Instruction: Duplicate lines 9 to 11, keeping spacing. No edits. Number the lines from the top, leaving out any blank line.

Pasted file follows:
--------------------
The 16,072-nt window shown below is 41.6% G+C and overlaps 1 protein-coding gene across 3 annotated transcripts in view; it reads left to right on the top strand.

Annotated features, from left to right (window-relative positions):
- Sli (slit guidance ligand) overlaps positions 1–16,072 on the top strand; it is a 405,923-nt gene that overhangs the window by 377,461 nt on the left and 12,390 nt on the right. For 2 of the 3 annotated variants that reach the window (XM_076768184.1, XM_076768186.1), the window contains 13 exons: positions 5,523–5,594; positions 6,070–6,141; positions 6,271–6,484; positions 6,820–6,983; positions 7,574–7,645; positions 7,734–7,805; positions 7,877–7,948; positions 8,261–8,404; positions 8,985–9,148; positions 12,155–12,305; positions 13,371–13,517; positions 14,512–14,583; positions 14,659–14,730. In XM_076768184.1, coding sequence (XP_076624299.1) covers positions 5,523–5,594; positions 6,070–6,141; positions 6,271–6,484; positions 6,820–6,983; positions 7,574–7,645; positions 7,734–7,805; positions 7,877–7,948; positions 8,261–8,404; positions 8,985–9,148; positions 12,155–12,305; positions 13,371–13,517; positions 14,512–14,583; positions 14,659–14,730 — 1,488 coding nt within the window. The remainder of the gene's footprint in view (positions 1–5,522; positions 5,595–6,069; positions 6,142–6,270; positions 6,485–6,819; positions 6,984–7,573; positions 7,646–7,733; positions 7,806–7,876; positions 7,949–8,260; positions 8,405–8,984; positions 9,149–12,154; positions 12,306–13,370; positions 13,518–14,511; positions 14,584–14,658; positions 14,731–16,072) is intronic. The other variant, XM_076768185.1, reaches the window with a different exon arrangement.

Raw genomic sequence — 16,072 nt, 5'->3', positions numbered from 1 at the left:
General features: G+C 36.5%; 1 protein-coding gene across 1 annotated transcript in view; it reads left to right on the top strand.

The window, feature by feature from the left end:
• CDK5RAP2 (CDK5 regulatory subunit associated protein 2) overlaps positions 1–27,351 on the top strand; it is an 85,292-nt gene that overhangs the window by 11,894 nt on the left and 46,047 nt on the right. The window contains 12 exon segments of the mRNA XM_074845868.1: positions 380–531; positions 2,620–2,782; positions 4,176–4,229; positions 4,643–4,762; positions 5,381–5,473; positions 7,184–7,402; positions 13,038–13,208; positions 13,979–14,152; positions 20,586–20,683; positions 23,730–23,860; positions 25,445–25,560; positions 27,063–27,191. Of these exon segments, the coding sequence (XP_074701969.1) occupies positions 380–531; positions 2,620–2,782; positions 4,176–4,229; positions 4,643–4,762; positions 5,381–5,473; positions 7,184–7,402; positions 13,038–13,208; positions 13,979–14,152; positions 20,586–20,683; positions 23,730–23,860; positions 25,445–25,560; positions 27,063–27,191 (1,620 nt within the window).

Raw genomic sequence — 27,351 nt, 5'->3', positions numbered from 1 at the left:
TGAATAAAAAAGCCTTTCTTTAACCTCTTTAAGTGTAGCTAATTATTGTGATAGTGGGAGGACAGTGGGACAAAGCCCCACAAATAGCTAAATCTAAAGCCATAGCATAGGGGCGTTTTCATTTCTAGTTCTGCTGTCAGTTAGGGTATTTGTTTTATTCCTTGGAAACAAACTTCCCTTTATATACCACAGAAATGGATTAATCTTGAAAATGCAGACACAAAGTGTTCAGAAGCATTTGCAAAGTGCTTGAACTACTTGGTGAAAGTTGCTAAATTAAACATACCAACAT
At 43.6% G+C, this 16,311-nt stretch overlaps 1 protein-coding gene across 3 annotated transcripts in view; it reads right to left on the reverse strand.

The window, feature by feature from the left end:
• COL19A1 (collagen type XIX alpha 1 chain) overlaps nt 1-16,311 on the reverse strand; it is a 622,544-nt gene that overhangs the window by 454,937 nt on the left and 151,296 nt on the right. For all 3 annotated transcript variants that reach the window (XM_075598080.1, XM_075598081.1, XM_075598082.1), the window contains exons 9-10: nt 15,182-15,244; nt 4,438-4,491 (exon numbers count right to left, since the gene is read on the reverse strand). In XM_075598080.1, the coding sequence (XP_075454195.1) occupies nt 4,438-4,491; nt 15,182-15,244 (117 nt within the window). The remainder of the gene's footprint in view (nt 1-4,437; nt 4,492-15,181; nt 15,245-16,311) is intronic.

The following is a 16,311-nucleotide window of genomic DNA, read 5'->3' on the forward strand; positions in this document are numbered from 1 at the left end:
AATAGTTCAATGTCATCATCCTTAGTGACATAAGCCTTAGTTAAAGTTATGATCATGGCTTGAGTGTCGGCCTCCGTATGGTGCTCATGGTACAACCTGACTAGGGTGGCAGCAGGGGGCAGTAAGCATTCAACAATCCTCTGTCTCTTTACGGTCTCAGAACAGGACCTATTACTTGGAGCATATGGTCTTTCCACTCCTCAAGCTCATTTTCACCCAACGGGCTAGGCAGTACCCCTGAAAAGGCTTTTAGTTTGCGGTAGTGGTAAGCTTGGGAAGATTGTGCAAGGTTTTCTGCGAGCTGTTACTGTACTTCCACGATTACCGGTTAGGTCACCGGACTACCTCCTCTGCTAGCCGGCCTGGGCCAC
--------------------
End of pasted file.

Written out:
TGAATAAAAAAGCCTTTCTTTAACCTCTTTAAGTGTAGCTAATTATTGTGATAGTGGGAGGACAGTGGGACAAAGCCCCACAAATAGCTAAATCTAAAGCCATAGCATAGGGGCGTTTTCATTTCTAGTTCTGCTGTCAGTTAGGGTATTTGTTTTATTCCTTGGAAACAAACTTCCCTTTATATACCACAGAAATGGATTAATCTTGAAAATGCAGACACAAAGTGTTCAGAAGCATTTGCAAAGTGCTTGAACTACTTGGTGAAAGTTGCTAAATTAAACATACCAACAT
At 43.6% G+C, this 16,311-nt stretch overlaps 1 protein-coding gene across 3 annotated transcripts in view; it reads right to left on the reverse strand.

The window, feature by feature from the left end: